Tips to help you choose
If you have pets, bikes or children don't lay a carpet in your hallway, choose a solid flooring that's low maintenance and easy to clean.
- If you live in a flat buy the best quality underlay you can afford to reduce the transmission of noise.
- The flooring you choose will determine how light your hallway is.
- Carpets are absorbent and will hold the light whereas floorboards with a high-gloss finish will reflect it around the room.
- Don't forget the doormat!
Natural floor coverings such as seagrass and coir are a popular choice in hallways. Seagrass is grown in paddy fields and makes an inexpensive and naturally durable floor covering. Coir is a by-product of the coconut industry and an ecologically-responsible choice. Both give a contemporary look that’s hardwearing and forgiving of dirt and dust. But on the flipside they’re not terribly comfortable if you’re fond of going barefoot (and positively ouch if you’re kneeling!)
A slate floor looks as good in a period home as it does in a contemporary loft apartment. The naturally riven texture makes slate less slippy than traditional smooth tiles, plus it’s an extremely durable material that won’t show the dirt. It can feel a bit chilly underfoot so if budget allows install underfloor heating beneath.
The classic faun hallway carpet is actually quite high maintenance so it remains something of a mystery why it’s the choice of so many homeowners. If you do decide to go with carpet make sure it’s suitable for a high-traffic area and choose one that’s stain resistant, preferably with a five year stain warranty.
If you live in a Victorian or Edwardian home there’s every possibility that beneath your carpets are some glorious original pine floorboards just waiting to be restored to their former glory. Stripping, sanding and varnishing or waxing will do this a treat. Hire a small sander and get stuck into several hours of backbreaking but rewarding labour, or make life easy by picking up the phone and calling in a specialist. If your floorboards aren’t in quite such good nick a lick of paint always works well. If you operate a no-shoes policy in your home consider an all-white hallway. It looks incredibly impressive and really maximises light and space.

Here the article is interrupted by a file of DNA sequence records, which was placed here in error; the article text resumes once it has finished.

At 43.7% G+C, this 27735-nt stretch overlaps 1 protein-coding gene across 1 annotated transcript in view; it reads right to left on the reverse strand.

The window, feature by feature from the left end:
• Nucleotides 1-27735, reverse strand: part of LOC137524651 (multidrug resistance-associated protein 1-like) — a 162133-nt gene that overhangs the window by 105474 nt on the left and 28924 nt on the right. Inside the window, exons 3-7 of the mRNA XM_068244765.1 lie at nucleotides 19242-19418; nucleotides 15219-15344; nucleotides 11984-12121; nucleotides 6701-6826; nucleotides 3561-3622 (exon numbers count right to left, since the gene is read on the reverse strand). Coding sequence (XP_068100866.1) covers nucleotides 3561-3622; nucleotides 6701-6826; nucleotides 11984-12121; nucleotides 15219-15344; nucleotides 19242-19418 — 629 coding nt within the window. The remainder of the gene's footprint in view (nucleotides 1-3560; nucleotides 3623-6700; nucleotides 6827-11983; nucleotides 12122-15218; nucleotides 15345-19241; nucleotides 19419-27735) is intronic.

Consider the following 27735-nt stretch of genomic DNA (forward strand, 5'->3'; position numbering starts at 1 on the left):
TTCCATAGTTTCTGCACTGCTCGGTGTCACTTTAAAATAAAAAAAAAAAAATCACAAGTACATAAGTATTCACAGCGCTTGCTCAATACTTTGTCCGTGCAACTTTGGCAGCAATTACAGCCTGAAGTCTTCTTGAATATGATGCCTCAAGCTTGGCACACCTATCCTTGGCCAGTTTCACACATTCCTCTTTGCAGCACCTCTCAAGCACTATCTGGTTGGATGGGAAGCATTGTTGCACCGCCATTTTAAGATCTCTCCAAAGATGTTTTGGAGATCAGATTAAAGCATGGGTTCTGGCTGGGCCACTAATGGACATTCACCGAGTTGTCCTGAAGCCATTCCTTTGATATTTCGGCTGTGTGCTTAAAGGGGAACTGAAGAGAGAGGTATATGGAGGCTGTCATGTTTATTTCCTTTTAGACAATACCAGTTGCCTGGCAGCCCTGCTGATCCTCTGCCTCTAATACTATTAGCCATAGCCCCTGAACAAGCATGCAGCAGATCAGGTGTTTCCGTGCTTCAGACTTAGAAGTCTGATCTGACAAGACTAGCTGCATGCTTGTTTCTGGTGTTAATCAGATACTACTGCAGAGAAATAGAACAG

If you live in a period home a classic Victorian or Edwardian patterned tiled floor will make a spectacular entrance. Choose a traditional pattern featuring squares, hexagons, trapeziums or octagons or why not commission a bespoke design or better still, a design of your own, from Original Features?
Laminate floors have come on a long way since the orange beech-block effect of the early 90s. They’re still essentially a photograph of wood sealed to a high density board but they’re low maintenance, easy to clean and, if you choose wide, richly grained boards in oak or walnut, can look very chic indeed.
Solid wood flooring
A real wood floor creates a warm, welcoming first impression and if it’s laid well it will last you a lifetime. Harder wood species like oak, merbau or jatoba are ideal choices for your entrance as they provide greater resistance against wear and tear. Choose parquet woodblock, boards or strips and you’ll have a hallway that looks as good as it feels. Natural Wood Floor Company has an excellent selection.
Fitted doormats look infinitely more stylish than their standalone carpets and are essential to prevent your new hall flooring getting wet and dirty. Install a standard sized doormat fitted with mitred bars or go for entrance matting which fits the width of the hallway and extends to approx one metre from the threshold. Novelty doormats may seem amusing for a nanosecond but you and your guests will soon tire of the 'Hi I'm Mat gag.